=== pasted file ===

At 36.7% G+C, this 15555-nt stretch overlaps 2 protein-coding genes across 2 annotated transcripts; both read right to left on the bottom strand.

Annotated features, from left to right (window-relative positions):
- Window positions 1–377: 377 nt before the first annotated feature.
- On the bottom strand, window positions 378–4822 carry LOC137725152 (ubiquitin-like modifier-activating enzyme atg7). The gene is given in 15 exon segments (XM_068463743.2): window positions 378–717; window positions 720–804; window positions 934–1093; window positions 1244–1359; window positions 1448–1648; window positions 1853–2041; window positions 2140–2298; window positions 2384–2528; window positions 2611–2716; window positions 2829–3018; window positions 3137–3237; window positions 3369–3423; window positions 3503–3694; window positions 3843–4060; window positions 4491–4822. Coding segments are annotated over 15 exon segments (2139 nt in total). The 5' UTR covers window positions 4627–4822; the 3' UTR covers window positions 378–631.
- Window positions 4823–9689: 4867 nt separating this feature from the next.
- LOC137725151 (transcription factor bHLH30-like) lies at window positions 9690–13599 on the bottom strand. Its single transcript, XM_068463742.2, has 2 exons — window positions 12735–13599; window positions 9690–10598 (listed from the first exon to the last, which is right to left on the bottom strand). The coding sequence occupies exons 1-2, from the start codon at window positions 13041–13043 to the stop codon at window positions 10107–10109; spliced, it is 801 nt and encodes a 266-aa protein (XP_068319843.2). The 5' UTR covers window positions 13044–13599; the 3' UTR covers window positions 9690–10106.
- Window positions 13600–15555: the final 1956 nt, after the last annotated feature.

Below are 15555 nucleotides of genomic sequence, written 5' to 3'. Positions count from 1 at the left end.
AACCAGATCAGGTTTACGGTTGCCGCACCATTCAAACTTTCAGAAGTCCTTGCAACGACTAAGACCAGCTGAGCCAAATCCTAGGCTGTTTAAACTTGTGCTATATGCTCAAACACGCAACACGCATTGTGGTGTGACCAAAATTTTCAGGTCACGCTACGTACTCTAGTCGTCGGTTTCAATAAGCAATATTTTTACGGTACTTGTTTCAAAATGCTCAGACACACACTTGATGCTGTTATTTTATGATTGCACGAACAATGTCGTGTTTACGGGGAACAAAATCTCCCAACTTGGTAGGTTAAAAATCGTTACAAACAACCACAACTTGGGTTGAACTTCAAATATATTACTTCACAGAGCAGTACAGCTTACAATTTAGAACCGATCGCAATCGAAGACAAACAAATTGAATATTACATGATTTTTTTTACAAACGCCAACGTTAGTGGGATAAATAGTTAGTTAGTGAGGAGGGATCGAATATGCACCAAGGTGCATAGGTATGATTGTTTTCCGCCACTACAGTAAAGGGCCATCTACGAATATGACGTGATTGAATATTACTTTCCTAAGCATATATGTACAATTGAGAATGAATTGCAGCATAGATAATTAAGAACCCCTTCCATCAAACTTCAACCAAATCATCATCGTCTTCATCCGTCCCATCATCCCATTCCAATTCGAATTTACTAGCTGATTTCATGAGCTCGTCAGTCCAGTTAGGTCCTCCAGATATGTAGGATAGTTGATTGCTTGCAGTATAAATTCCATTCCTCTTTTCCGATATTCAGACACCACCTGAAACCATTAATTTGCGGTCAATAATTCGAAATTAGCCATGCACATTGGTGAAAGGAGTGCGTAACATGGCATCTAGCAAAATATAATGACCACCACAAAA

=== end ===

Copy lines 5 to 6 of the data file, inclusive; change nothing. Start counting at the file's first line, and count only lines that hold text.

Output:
- Window positions 4823–9689: 4867 nt separating this feature from the next.
- LOC137725151 (transcription factor bHLH30-like) lies at window positions 9690–13599 on the bottom strand. Its single transcript, XM_068463742.2, has 2 exons — window positions 12735–13599; window positions 9690–10598 (listed from the first exon to the last, which is right to left on the bottom strand). The coding sequence occupies exons 1-2, from the start codon at window positions 13041–13043 to the stop codon at window positions 10107–10109; spliced, it is 801 nt and encodes a 266-aa protein (XP_068319843.2). The 5' UTR covers window positions 13044–13599; the 3' UTR covers window positions 9690–10106.